Friday, September 13, 2013

A Lucky Day

Today, September 13, 2013, marks a special anniversary for me. Thirty years ago today, I became a published author when my first short story appeared in Woman’s World magazine. While that may not sound like such a big deal to most people, for anyone who writes and dreams of being published, well, you know it is a huge deal. I still remember what it felt like to go into the store and pick up that September 13, 1983 issue of the magazine and know my story was in it and it would be read by countless people all across the country. Talk about a rush!

I had been writing with the goal of getting published for several years then and had spent hours upon hours at a manual typewriter, spinning tales I feared only I would ever read. I’d submitted a few chapters of full length novels to a few publishers and been quickly rejected. Then I happened to read a list of the best 100 markets for fiction in Writer’s Digest magazine. Woman’s World was number 5 on the list. Since I wasn’t having much luck with the novels I’d written, it made me think that perhaps I should give short stories a try. I’d always loved reading them in magazines, and at that time there was still a pretty decent market for short fiction. I studied the guidelines for what Woman’s World wanted and started writing.

I honestly don’t remember how long it took, nor how many drafts I wrote before I was satisfied with the final one. I do know that when I finished it, I decided to write a second story, a shortened version of one of the novels I’d written. When I finished typing up the completed manuscripts on the old Smith-Corona, I sent them both off to the fiction editor at Woman’s World. I truly did not expect to hear from them for a long time, let alone get back anything but a rejection.

Imagine my surprise (really more like shock) when a short time later, a letter came in the mail accepting the first story for publication. Imagine my even greater shock when I received a phone call from an editor, telling me they also wanted to publish the second story! I am pretty sure I spent at least a week pinching myself to make sure I wasn’t dreaming. The stories were published in successive issues, and so for two weeks that September of 1983, I was on cloud nine.

The title for my first story, which I had called For Love of Joshua, was Love Takes a Lesson. The second, Good-bye to Summer Love, was closer to my own title of simply, Goodbye to Summer.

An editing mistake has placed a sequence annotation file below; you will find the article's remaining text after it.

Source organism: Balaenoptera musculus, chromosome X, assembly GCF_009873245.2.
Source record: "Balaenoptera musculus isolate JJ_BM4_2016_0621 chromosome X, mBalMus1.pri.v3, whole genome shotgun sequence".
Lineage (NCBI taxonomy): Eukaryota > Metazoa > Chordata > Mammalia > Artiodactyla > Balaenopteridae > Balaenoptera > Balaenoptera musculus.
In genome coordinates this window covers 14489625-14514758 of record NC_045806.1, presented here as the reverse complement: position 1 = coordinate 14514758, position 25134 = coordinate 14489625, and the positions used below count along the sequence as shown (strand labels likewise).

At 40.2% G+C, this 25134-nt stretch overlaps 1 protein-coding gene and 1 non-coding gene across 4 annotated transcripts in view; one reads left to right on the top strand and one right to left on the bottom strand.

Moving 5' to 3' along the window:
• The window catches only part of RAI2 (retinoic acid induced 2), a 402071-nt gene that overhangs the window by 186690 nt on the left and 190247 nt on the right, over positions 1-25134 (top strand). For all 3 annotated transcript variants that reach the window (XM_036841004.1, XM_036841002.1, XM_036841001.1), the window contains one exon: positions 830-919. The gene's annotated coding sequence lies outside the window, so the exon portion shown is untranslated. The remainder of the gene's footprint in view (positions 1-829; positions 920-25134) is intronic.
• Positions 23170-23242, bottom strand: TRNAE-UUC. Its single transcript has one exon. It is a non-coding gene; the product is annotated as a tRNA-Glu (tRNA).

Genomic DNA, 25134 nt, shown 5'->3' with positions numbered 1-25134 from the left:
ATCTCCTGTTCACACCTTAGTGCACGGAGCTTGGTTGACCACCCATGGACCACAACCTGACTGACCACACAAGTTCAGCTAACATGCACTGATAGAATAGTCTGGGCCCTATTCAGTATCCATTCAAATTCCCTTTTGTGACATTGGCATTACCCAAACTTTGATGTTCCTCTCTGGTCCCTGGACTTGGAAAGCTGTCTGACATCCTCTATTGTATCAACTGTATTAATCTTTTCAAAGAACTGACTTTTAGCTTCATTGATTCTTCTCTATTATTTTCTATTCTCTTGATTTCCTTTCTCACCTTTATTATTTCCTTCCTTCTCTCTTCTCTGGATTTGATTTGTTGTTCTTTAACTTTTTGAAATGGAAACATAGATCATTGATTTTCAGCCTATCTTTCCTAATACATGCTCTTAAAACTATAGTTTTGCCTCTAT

Besides the price of the magazine--only .59 back then!-- much has changed in the world of publishing in the 30 years since my story of a little boy with a reading disability, his single dad, and the teacher who helps them hit the stands. I could write a whole other blog on just that and how it's affected writers. Some of the changes have been good ones. One of the benefits is that stories that have long been out of print can now find a second life as e-books.

My first e-book, An Uncommon Prince and Other Short Stories, a collection of five of my Woman’s World stories, was released from Amazon in July. One of the stories in that book is Goodbye to Summer. My second e-book of short stories will be released soon and will include that very first story, For Love of Joshua. Please watch for it soon in the Amazon Kindle store.

To celebrate this 30th anniversary date, I am giving away two $5.00 gift certificates to Amazon. Anyone who comments here will have a chance to win, and I’ll leave it open until midnight. I'll announce the winners here on my blog and also on my author page on Facebook
Happy Friday the 13th and good luck in the drawing!












Maris said...

Ooh, pick me, pick me. :-) Just kidding (maybe). Lucy, I among others know how difficult it was and is to be published by Woman's World. That they picked two of your stories right off the bat was wonderful, and I know you had many more published after that.

Patricia Kiyono said...

Congratulations on your publishing anniversary. Woman's World is one of my favorite magazines - in part because of the fiction included in the very affordable issues. And I've sent them stories, but none were accepted, so I'm totally in awe of the fact that you had two printed right away.

Lucy Naylor Kubash said...

Thanks Maris and Patty. I think WW is an even harder nut to crack today. The stories are shorter and trickier to write, but I'm thinking about giving it a try again.

Diane Burton said...

Congratulations, Lucy. Short stories are hard. Wishing you all the best.

Lucy Naylor Kubash said...